But boys watch TV cop shows and westerns or adventure so they must know about self-defense , NOT!
        A rule, long proven, is that it is harder to unlearn a bad habit and what you learn first had better be correct.
        Women come to Shooting 101 with a clean slate, they know they do not know about such things, that’s why they enrolled in teh class.
        We’ve all seen the not so funny BF teaching GF how to shoot. Hand a 100 pound girl a 12 gauge 3 inch magnum or a 44 Magnum revolver.
        Please, don’t do that.
        A .22 at 50 feet shooting paper targets, then maybe some apples or raw eggs. Ear and eye protection and proper clothing that will protect them from bugs, sun burn and other uncomfortable things.

  • Bill

    Really – my grad degree is in psychology, after starting in sociology, with a diversion through economics where I studied terrorism applying a profit/cost/loss model, with a huge side order of research methodology and stats. I guess I didn’t realize that I’d be unable to “learn.”

    What you have is a bad case of cognitive rigidity.

    And how come the LA Times opinion page is a reliable and valid source? Aren’t they part of your “lame stream media” that’s so biased against guns?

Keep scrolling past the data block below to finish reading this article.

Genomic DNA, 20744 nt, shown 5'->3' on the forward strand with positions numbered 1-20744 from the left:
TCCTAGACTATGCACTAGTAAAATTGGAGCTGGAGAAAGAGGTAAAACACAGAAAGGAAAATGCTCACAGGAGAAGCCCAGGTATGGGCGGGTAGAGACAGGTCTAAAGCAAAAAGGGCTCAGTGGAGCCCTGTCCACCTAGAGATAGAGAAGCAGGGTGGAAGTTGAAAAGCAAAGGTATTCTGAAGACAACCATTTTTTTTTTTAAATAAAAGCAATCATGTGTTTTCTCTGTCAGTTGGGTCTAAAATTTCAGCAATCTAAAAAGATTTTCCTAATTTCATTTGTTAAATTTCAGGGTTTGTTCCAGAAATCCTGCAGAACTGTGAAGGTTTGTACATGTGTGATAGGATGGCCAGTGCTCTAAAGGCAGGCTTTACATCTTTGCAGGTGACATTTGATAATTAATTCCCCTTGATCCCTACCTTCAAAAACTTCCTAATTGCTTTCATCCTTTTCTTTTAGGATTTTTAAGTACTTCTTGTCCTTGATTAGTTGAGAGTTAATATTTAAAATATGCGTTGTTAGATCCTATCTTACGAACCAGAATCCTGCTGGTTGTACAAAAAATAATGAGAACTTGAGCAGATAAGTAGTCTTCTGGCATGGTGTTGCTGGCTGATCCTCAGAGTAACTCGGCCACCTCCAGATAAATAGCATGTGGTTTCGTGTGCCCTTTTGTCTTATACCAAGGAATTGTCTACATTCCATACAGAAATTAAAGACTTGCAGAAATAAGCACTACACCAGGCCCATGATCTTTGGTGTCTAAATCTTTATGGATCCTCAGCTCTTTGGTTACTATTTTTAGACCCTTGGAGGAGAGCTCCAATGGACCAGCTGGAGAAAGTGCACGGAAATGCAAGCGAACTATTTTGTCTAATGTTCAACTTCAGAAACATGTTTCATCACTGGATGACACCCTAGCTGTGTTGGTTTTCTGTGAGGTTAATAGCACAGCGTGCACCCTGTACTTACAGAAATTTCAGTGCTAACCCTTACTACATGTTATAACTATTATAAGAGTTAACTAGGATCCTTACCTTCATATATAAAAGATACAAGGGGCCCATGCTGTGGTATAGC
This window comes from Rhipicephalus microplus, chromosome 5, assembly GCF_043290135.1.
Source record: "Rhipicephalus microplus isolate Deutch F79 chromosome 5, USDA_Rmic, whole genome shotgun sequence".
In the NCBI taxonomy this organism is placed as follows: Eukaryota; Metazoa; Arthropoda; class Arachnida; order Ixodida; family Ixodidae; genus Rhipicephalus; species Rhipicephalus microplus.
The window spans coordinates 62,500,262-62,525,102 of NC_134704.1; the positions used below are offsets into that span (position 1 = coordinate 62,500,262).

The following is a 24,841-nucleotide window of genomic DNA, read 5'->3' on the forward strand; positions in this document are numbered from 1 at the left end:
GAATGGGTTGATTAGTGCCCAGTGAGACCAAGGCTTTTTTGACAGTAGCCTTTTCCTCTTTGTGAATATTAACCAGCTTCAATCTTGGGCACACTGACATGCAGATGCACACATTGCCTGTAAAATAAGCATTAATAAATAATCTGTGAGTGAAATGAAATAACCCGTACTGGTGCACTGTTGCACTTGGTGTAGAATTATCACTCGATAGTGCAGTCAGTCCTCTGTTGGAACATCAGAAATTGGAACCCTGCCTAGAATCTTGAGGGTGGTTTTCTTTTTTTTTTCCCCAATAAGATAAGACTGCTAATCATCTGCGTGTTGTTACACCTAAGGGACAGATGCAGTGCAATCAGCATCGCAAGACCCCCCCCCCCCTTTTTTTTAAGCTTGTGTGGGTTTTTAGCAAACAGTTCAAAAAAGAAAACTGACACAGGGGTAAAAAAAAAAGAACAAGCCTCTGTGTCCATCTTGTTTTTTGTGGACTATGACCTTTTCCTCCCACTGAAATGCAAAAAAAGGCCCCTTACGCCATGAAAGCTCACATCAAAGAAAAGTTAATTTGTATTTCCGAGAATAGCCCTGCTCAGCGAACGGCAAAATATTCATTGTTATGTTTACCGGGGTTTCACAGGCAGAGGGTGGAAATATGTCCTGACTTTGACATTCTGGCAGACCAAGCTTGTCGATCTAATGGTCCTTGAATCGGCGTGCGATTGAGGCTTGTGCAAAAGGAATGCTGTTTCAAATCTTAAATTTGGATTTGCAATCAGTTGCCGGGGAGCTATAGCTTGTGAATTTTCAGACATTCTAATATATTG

• nadnerbus

    Considering the pop culture picture of gun owners (Amunation from GTA comes to mind), the range I go to has to be the most diverse place I can think of. Black, white, latino, Asian, men and women are all well represented. Far more integrated a hobby than most.

  • Joe Schmo

    I work at an indoor shooting range. I invited my friend and his dad to shoot some of our rental guns and try out mine, and he told me his dad was against gun ownership.

    I have to give props to his dad, because he came in with an open mind. We shot an SR22, Glock 17, and an AR. I gave them instruction on how to operate everything and how to produce better results on target. His dad wanted to pay for all the ammo, but I shot a few rounds so I split it.